The Ambassador in the United Kingdom ( Douglas ) to the Secretary of State
181. At meeting Foreign Office this morning three West deputies Austrian treaty, Mallet1 stated UK would appreciate views of US [Page 776] and French re admission Austria to Council of Europe since Gruber2 had recently raised question in informal conversation Caccia.3 Mallet said that he had discussed matter with Bevin some months ago when there appeared to be some possibility early settlement Austrian treaty. Latter had then taken position that it would be premature for Austria to apply for admission until treaty actually concluded. Subject had not been raised with Bevin since then. Present official level thinking Foreign Office is that question likely to become acute when Germany becomes member of Council of Europe.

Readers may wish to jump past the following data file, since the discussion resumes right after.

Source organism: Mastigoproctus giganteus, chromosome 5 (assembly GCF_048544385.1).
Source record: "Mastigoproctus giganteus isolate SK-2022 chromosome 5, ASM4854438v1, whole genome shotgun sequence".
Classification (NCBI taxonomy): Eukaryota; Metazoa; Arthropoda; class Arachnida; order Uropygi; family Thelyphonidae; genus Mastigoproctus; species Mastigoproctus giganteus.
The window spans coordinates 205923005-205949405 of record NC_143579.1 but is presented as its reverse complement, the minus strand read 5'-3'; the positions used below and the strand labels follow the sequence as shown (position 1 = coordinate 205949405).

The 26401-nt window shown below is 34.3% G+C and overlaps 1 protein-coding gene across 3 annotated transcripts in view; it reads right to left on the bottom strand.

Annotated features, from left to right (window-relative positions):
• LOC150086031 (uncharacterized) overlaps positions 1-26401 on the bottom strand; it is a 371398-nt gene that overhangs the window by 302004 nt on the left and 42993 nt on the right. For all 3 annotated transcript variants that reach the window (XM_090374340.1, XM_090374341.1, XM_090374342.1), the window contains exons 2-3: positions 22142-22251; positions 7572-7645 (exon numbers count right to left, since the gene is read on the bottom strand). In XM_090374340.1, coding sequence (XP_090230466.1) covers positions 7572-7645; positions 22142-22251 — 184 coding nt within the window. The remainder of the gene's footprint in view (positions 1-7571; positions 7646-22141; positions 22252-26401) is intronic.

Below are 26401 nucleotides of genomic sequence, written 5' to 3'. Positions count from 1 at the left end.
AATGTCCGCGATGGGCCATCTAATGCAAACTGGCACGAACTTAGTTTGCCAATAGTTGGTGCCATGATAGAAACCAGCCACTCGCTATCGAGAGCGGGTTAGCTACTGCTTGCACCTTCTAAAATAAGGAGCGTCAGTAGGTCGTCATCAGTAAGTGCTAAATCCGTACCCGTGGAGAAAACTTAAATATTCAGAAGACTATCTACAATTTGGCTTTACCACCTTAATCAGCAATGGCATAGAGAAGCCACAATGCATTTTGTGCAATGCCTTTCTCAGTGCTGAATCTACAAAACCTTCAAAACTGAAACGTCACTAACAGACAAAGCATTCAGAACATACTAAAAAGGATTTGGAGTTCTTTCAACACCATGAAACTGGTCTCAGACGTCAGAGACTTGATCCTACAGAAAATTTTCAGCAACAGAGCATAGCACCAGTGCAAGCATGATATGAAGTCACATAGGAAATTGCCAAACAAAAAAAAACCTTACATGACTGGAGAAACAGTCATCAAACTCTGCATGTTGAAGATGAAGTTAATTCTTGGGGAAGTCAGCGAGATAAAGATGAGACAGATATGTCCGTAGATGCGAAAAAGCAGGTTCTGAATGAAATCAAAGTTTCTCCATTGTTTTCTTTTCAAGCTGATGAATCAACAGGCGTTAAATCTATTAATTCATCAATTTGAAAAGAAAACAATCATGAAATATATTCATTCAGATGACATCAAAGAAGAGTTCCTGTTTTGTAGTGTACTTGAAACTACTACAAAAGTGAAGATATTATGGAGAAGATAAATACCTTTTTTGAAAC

Reber4 said he would refer Mallet’s request to Department. Since US is not member Council of Europe, matter is not one on which we are technically qualified to express views. We are, however, indirectly concerned because our interest in furnishing visible evidence Austria’s alignment with West. At same time we must be careful to bear in mind possible Soviet reaction since we do not wish to furnish latter with additional pretext to delay treaty.5
Berthelot6 expressed some doubts as to wisdom of such step at this time.
Sent Department 181, repeated information Vienna 8, Paris 59, Frankfort 31, Moscow 13.
- Sir William Mallet, United Kingdom Deputy for Austria at the Council of Foreign Ministers.↩
- Karl Gruber, Austrian Foreign Minister.↩
- Sir Harold Caccia, British High Commissioner for Austria.↩
- Samuel Reber, United States Deputy for Austria at the Council of Foreign Ministers.↩
- A penciled notation on the Department’s copy of this telegram reads: “Tel amounting to reply sent to London, Paris, Vienna, Frankfort, Moscow, Aug. 8, 1950.” It was signed by Edmund C. Rowan of the Office of Western European Affairs. See telegram 702, August 8, to London, p. 781.↩
- Marcel Berthelot, French High Commissioner for Austria.↩